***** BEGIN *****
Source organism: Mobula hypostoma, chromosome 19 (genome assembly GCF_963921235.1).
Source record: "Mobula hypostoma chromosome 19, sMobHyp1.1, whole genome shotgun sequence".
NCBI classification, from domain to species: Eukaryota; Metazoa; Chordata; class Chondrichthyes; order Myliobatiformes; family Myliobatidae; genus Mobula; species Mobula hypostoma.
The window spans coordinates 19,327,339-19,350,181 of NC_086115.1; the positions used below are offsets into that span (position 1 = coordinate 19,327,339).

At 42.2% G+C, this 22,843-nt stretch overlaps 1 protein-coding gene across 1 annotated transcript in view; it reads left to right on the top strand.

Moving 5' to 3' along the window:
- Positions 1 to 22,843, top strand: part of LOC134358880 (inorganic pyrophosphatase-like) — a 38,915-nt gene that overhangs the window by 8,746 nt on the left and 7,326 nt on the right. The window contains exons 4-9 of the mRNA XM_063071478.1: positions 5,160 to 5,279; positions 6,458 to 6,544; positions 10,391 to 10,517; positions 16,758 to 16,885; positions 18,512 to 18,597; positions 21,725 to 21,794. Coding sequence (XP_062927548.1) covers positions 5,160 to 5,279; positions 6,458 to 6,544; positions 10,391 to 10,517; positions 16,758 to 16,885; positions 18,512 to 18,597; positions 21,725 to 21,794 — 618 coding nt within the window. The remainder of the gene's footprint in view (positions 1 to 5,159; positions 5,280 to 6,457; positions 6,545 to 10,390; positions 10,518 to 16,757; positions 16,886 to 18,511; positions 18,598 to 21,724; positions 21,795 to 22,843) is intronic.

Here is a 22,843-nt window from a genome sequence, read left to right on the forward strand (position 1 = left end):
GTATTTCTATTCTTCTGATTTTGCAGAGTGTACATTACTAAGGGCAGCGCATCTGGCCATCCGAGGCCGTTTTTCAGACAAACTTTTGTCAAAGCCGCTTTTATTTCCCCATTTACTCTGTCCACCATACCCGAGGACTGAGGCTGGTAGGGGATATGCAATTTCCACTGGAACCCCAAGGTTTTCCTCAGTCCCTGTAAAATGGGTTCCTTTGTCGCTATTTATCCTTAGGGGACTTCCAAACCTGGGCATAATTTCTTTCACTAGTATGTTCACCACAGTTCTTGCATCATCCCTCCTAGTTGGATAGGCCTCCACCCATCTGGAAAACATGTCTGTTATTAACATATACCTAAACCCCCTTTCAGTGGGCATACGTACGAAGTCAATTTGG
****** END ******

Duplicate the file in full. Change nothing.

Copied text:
Source organism: Mobula hypostoma, chromosome 19 (genome assembly GCF_963921235.1).
Source record: "Mobula hypostoma chromosome 19, sMobHyp1.1, whole genome shotgun sequence".
NCBI classification, from domain to species: Eukaryota; Metazoa; Chordata; class Chondrichthyes; order Myliobatiformes; family Myliobatidae; genus Mobula; species Mobula hypostoma.
The window spans coordinates 19,327,339-19,350,181 of NC_086115.1; the positions used below are offsets into that span (position 1 = coordinate 19,327,339).

At 42.2% G+C, this 22,843-nt stretch overlaps 1 protein-coding gene across 1 annotated transcript in view; it reads left to right on the top strand.

Moving 5' to 3' along the window:
- Positions 1 to 22,843, top strand: part of LOC134358880 (inorganic pyrophosphatase-like) — a 38,915-nt gene that overhangs the window by 8,746 nt on the left and 7,326 nt on the right. The window contains exons 4-9 of the mRNA XM_063071478.1: positions 5,160 to 5,279; positions 6,458 to 6,544; positions 10,391 to 10,517; positions 16,758 to 16,885; positions 18,512 to 18,597; positions 21,725 to 21,794. Coding sequence (XP_062927548.1) covers positions 5,160 to 5,279; positions 6,458 to 6,544; positions 10,391 to 10,517; positions 16,758 to 16,885; positions 18,512 to 18,597; positions 21,725 to 21,794 — 618 coding nt within the window. The remainder of the gene's footprint in view (positions 1 to 5,159; positions 5,280 to 6,457; positions 6,545 to 10,390; positions 10,518 to 16,757; positions 16,886 to 18,511; positions 18,598 to 21,724; positions 21,795 to 22,843) is intronic.

Here is a 22,843-nt window from a genome sequence, read left to right on the forward strand (position 1 = left end):
GTATTTCTATTCTTCTGATTTTGCAGAGTGTACATTACTAAGGGCAGCGCATCTGGCCATCCGAGGCCGTTTTTCAGACAAACTTTTGTCAAAGCCGCTTTTATTTCCCCATTTACTCTGTCCACCATACCCGAGGACTGAGGCTGGTAGGGGATATGCAATTTCCACTGGAACCCCAAGGTTTTCCTCAGTCCCTGTAAAATGGGTTCCTTTGTCGCTATTTATCCTTAGGGGACTTCCAAACCTGGGCATAATTTCTTTCACTAGTATGTTCACCACAGTTCTTGCATCATCCCTCCTAGTTGGATAGGCCTCCACCCATCTGGAAAACATGTCTGTTATTAACATATACCTAAACCCCCTTTCAGTGGGCATACGTACGAAGTCAATTTGG